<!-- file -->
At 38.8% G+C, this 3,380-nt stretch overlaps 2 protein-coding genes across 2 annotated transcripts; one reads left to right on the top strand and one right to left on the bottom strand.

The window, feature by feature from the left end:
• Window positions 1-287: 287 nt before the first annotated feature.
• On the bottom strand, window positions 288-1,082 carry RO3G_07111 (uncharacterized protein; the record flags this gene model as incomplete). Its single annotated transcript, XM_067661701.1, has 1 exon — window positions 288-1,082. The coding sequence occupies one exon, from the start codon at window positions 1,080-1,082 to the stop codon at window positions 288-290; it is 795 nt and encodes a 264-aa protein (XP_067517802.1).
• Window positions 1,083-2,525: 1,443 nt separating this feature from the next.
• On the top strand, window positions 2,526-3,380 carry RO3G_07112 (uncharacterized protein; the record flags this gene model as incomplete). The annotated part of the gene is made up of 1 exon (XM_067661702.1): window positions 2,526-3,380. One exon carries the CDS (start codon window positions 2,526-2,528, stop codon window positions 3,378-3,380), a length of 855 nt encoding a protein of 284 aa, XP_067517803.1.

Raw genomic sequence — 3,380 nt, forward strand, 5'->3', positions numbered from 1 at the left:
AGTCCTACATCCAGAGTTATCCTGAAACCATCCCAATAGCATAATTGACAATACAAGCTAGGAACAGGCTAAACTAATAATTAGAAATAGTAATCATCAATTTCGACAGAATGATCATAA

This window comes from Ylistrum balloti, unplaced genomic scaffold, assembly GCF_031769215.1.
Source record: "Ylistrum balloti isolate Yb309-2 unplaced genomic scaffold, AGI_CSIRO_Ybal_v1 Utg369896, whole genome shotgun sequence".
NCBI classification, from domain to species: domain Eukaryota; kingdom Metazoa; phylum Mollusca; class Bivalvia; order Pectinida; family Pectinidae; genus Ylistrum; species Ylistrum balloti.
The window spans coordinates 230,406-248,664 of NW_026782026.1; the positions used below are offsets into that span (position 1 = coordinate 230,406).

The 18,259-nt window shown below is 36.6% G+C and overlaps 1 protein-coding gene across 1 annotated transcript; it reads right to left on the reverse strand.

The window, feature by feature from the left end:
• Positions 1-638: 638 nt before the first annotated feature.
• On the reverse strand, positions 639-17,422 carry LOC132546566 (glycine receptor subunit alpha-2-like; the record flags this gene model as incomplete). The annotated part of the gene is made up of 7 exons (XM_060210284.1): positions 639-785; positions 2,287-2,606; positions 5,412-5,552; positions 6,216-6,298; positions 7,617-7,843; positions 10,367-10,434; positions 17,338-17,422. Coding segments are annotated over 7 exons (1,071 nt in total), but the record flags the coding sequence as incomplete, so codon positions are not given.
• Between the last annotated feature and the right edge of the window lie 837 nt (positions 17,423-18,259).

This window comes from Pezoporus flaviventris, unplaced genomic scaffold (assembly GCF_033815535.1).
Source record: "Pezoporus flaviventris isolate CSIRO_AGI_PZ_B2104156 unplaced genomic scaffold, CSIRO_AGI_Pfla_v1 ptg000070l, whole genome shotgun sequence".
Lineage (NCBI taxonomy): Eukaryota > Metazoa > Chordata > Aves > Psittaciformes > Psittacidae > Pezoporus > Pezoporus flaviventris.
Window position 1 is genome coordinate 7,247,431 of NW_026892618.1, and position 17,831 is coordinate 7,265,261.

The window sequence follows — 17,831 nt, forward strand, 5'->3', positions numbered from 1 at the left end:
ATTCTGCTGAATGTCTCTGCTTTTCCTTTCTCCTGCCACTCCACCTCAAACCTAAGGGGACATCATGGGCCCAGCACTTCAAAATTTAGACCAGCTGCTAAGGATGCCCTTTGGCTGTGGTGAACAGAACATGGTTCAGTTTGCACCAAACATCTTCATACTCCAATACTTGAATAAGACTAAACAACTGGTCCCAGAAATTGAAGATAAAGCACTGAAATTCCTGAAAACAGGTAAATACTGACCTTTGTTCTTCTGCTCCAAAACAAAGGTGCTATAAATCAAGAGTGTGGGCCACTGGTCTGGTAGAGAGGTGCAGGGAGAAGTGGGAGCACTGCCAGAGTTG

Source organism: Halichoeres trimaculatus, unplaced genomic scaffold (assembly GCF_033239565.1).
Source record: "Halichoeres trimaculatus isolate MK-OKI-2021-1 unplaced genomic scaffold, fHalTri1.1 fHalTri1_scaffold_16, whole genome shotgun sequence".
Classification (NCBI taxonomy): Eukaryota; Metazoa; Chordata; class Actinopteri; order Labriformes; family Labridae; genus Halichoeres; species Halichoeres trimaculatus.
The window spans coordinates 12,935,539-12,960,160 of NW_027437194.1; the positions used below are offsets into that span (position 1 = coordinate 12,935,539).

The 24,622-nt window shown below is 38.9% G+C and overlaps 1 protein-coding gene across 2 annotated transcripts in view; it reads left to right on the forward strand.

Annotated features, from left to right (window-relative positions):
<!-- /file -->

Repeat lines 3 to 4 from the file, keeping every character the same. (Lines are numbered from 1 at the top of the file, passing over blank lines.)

• Window positions 1-287: 287 nt before the first annotated feature.
• On the bottom strand, window positions 288-1,082 carry RO3G_07111 (uncharacterized protein; the record flags this gene model as incomplete). Its single annotated transcript, XM_067661701.1, has 1 exon — window positions 288-1,082. The coding sequence occupies one exon, from the start codon at window positions 1,080-1,082 to the stop codon at window positions 288-290; it is 795 nt and encodes a 264-aa protein (XP_067517802.1).